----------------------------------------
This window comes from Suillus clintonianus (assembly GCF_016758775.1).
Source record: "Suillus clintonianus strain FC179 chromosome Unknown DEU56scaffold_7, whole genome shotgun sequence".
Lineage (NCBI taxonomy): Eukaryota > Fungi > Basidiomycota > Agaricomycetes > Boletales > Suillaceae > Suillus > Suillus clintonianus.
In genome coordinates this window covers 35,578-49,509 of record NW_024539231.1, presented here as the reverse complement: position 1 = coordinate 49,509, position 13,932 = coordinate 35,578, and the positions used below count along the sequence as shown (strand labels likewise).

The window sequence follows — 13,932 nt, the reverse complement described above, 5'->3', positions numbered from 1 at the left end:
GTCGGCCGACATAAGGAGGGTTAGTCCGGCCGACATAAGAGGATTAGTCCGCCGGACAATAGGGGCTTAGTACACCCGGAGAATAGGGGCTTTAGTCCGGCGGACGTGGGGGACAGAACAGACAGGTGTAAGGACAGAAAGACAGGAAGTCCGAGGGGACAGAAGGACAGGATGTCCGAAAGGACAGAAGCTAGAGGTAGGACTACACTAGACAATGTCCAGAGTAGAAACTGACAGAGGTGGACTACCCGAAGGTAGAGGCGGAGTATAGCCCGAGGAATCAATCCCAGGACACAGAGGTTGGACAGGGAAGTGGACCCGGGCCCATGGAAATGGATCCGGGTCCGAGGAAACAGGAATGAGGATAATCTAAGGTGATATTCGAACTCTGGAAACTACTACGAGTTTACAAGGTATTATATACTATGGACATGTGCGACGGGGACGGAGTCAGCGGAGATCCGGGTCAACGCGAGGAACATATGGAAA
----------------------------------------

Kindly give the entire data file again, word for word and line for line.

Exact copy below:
This window comes from Suillus clintonianus (assembly GCF_016758775.1).
Source record: "Suillus clintonianus strain FC179 chromosome Unknown DEU56scaffold_7, whole genome shotgun sequence".
Lineage (NCBI taxonomy): Eukaryota > Fungi > Basidiomycota > Agaricomycetes > Boletales > Suillaceae > Suillus > Suillus clintonianus.
In genome coordinates this window covers 35,578-49,509 of record NW_024539231.1, presented here as the reverse complement: position 1 = coordinate 49,509, position 13,932 = coordinate 35,578, and the positions used below count along the sequence as shown (strand labels likewise).

The window sequence follows — 13,932 nt, the reverse complement described above, 5'->3', positions numbered from 1 at the left end:
GTCGGCCGACATAAGGAGGGTTAGTCCGGCCGACATAAGAGGATTAGTCCGCCGGACAATAGGGGCTTAGTACACCCGGAGAATAGGGGCTTTAGTCCGGCGGACGTGGGGGACAGAACAGACAGGTGTAAGGACAGAAAGACAGGAAGTCCGAGGGGACAGAAGGACAGGATGTCCGAAAGGACAGAAGCTAGAGGTAGGACTACACTAGACAATGTCCAGAGTAGAAACTGACAGAGGTGGACTACCCGAAGGTAGAGGCGGAGTATAGCCCGAGGAATCAATCCCAGGACACAGAGGTTGGACAGGGAAGTGGACCCGGGCCCATGGAAATGGATCCGGGTCCGAGGAAACAGGAATGAGGATAATCTAAGGTGATATTCGAACTCTGGAAACTACTACGAGTTTACAAGGTATTATATACTATGGACATGTGCGACGGGGACGGAGTCAGCGGAGATCCGGGTCAACGCGAGGAACATATGGAAA